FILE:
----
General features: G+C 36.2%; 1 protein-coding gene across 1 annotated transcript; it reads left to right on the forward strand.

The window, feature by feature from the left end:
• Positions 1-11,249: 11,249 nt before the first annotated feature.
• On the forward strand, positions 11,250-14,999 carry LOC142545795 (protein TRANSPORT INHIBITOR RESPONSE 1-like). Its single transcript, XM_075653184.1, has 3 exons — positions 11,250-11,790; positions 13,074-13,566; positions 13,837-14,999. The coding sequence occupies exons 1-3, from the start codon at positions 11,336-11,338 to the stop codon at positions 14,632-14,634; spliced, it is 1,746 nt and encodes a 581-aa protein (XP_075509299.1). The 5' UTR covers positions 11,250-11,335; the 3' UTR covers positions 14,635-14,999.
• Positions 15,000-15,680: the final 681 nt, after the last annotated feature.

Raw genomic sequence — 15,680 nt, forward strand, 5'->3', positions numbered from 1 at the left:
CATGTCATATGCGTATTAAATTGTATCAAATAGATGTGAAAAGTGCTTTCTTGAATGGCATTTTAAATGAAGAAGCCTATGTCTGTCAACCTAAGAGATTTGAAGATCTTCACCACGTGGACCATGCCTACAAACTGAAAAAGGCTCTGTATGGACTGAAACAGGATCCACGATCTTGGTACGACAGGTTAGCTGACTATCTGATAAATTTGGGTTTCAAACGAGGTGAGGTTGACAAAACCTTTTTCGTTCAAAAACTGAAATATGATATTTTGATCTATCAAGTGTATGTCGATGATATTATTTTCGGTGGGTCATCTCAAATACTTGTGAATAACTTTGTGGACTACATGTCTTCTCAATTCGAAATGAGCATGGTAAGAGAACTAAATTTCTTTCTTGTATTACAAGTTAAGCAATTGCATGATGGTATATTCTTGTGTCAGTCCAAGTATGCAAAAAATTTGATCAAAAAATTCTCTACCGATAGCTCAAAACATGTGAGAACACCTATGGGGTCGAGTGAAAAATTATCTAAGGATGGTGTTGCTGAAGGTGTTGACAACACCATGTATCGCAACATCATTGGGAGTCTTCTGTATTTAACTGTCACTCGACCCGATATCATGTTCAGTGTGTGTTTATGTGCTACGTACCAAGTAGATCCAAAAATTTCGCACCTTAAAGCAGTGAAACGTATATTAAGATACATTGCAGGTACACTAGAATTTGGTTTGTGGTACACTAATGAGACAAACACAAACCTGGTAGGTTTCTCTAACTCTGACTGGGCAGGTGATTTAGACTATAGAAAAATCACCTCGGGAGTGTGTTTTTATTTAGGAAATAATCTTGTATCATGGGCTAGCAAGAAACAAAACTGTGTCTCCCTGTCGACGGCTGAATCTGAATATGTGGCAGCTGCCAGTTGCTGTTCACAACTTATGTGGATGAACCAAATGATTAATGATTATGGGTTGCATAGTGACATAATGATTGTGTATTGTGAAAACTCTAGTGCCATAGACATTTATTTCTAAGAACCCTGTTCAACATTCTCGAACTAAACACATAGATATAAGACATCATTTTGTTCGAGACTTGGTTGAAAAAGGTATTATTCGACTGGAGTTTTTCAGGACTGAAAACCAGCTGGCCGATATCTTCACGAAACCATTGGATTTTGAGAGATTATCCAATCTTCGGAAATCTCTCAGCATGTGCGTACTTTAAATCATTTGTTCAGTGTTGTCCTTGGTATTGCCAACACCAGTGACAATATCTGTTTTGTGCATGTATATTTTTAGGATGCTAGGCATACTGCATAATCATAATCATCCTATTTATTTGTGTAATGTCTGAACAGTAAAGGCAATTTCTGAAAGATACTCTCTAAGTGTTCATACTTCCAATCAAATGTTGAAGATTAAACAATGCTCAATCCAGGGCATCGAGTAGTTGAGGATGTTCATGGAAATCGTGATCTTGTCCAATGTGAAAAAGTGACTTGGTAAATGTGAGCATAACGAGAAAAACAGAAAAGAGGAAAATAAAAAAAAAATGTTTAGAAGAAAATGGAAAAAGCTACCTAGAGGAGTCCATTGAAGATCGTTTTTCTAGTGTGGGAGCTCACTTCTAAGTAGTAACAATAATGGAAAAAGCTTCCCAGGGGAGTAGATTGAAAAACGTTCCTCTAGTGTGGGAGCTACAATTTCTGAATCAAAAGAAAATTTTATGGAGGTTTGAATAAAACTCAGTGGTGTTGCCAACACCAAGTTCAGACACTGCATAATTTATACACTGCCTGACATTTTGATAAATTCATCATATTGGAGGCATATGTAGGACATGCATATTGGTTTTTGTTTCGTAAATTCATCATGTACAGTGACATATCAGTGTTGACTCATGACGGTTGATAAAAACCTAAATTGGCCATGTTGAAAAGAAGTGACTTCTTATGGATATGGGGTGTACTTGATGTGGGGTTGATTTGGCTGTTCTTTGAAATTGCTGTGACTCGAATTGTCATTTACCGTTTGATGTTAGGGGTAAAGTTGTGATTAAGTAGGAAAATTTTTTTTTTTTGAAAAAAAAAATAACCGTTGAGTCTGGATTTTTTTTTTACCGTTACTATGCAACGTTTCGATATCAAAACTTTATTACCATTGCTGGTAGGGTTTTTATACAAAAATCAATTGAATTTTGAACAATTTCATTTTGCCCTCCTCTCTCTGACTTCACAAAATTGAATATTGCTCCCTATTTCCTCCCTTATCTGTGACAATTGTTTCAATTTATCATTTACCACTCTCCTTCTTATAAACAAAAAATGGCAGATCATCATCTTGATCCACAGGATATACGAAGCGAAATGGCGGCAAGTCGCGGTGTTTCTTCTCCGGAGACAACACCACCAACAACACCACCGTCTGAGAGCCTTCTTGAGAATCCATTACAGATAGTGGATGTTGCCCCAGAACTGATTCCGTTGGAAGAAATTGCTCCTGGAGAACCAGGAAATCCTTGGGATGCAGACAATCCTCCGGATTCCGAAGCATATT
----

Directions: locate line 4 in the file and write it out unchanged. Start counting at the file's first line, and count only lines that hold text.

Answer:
• On the forward strand, positions 11,250-14,999 carry LOC142545795 (protein TRANSPORT INHIBITOR RESPONSE 1-like). Its single transcript, XM_075653184.1, has 3 exons — positions 11,250-11,790; positions 13,074-13,566; positions 13,837-14,999. The coding sequence occupies exons 1-3, from the start codon at positions 11,336-11,338 to the stop codon at positions 14,632-14,634; spliced, it is 1,746 nt and encodes a 581-aa protein (XP_075509299.1). The 5' UTR covers positions 11,250-11,335; the 3' UTR covers positions 14,635-14,999.